Date of Award


Document Type

Open Access Dissertation


Chemistry and Biochemistry

First Advisor

Andrew B Greytak


Colloidal semiconductor quantum dots (QDs) are considered to be a promising candidate for bio-imaging and solar cells because of their extraordinary photo-physical properties. The ultimate goal of this dissertation is to design a reliable matrix and a reproducible method to prepare QDs-based biocompatible probe for fluorescence applications. Synthesis of quantum dots requires a large amount of ligands to improve the stability at high temperature. However, for further application and surface modification of QDs, excess ligands must be removed. In this dissertation, I will first describe using gel permeation chromatography (GPC) as a media to purify different types of QDs. A more systematic study of the tolerance of the GPC purification method against other nanocrystal materials will also be addressed. I will further demonstrate that GPC can be used as a reactor to perform solvent change and ligand exchange reactions with QDs. With the help of GPC purification technique, well-isolated and characterized nanomaterials are prepared to study the sequential chemistry of QDs. I specifically study the effect of neutral ligands on the photo-physical properties of the QDs and their influence on the inorganic surface overcoating (shell growth) reaction. This information is essential in preparing bio-compatible QDs with high brightness and long term stability. The GPC purified QDs have also been used to perform surface modification reactions with a range of polymeric imidazole ligands (PILs). The PIL capped QDs display colloidal stability, low toxicity and non-specific binding, and high brightness in aqueous solution. Measles virus, a model envelope virus, has been labeled by these bio-compatible QDs and retained its infectious ability against host cells.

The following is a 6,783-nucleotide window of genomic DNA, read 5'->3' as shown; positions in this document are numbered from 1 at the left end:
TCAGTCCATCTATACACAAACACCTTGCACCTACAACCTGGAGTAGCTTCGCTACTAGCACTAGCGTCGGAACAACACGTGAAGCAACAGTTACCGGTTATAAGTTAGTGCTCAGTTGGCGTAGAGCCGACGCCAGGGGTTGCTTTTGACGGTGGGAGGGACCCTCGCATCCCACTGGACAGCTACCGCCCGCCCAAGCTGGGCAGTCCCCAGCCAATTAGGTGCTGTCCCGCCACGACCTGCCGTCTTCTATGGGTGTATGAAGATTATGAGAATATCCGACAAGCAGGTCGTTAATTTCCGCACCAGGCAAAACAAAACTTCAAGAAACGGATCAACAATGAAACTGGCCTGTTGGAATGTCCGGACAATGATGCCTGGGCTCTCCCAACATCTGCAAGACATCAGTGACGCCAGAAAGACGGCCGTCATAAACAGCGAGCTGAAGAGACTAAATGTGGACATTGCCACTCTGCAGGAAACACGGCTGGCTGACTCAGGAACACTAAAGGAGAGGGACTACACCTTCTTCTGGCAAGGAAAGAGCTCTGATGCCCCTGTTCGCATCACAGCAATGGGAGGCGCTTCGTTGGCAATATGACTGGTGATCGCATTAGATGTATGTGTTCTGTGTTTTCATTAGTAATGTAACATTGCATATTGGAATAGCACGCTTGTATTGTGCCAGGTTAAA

Included in

Chemistry Commons